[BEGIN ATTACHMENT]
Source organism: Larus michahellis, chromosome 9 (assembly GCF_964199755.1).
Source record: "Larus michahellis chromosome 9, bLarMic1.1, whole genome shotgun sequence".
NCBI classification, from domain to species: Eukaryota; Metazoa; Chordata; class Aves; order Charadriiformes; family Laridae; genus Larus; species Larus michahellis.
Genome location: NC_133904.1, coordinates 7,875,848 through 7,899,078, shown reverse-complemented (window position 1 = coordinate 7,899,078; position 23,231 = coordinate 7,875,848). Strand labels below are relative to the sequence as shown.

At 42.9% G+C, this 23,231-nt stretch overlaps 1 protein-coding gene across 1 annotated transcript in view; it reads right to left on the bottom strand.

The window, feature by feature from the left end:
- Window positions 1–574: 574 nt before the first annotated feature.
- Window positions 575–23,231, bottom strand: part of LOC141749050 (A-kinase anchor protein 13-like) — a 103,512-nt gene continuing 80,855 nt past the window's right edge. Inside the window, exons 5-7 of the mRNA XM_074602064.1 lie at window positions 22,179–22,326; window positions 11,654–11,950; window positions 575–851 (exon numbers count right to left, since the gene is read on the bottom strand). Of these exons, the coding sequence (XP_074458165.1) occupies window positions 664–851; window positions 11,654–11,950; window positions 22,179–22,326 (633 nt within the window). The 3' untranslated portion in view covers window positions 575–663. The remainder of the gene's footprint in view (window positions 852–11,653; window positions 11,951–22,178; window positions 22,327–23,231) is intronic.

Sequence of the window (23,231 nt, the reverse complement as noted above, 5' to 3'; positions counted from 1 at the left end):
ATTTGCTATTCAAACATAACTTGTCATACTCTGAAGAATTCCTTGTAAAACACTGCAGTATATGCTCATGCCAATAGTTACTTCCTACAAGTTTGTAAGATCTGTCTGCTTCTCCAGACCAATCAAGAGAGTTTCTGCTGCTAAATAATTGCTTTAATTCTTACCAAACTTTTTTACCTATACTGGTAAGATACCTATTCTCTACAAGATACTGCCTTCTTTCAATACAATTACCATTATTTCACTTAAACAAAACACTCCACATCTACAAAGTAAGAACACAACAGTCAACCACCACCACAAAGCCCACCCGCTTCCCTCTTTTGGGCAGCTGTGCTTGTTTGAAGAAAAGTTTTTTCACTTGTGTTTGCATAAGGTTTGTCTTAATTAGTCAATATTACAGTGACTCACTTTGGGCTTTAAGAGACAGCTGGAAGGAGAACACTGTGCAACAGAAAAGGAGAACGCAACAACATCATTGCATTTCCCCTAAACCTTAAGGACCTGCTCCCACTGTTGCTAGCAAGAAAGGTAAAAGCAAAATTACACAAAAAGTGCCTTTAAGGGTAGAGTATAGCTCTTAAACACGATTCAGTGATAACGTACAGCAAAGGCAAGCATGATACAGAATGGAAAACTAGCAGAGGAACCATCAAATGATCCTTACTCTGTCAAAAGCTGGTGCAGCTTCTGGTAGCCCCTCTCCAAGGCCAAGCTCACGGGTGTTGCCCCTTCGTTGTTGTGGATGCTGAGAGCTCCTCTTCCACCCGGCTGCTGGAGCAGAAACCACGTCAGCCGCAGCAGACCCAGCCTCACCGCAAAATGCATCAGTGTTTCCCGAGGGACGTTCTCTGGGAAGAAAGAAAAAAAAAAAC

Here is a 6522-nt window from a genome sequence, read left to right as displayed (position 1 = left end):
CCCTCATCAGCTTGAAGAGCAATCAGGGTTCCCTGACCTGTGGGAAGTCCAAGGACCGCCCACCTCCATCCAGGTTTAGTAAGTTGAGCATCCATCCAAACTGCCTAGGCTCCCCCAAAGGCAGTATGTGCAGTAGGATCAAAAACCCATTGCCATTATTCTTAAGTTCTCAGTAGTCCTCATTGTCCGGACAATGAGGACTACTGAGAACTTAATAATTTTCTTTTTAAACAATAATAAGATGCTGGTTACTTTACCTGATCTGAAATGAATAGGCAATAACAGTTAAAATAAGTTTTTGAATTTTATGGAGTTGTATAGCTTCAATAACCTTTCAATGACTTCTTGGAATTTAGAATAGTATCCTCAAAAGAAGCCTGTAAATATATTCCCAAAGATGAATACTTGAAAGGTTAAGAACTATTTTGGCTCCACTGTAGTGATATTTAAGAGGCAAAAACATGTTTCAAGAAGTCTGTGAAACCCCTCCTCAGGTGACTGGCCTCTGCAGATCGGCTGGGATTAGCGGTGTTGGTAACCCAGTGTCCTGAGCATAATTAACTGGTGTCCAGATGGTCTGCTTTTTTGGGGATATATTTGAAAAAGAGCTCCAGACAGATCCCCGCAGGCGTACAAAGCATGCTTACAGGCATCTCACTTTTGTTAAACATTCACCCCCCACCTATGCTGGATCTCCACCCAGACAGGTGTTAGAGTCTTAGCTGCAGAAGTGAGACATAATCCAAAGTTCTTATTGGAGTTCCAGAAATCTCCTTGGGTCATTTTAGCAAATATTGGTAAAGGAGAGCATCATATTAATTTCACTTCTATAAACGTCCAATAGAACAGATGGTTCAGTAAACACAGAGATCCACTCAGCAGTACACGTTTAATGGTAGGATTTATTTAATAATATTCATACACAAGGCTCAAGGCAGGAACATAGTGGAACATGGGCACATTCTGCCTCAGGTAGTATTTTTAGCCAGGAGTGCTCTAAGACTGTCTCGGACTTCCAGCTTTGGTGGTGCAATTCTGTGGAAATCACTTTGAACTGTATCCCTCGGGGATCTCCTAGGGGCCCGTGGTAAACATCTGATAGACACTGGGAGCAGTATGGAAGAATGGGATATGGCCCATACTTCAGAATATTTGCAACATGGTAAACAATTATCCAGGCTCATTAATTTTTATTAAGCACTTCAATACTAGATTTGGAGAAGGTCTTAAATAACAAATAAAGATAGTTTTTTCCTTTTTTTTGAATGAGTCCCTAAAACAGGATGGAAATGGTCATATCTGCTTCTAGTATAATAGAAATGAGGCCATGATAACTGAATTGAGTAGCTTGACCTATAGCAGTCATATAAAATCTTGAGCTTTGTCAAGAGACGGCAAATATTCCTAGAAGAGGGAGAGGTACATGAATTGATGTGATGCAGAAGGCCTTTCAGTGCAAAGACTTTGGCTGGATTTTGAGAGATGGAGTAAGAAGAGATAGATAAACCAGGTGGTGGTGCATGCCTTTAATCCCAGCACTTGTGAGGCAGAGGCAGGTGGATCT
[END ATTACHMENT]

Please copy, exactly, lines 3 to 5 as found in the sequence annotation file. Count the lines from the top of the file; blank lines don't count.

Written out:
NCBI classification, from domain to species: Eukaryota; Metazoa; Chordata; class Aves; order Charadriiformes; family Laridae; genus Larus; species Larus michahellis.
Genome location: NC_133904.1, coordinates 7,875,848 through 7,899,078, shown reverse-complemented (window position 1 = coordinate 7,899,078; position 23,231 = coordinate 7,875,848). Strand labels below are relative to the sequence as shown.

At 42.9% G+C, this 23,231-nt stretch overlaps 1 protein-coding gene across 1 annotated transcript in view; it reads right to left on the bottom strand.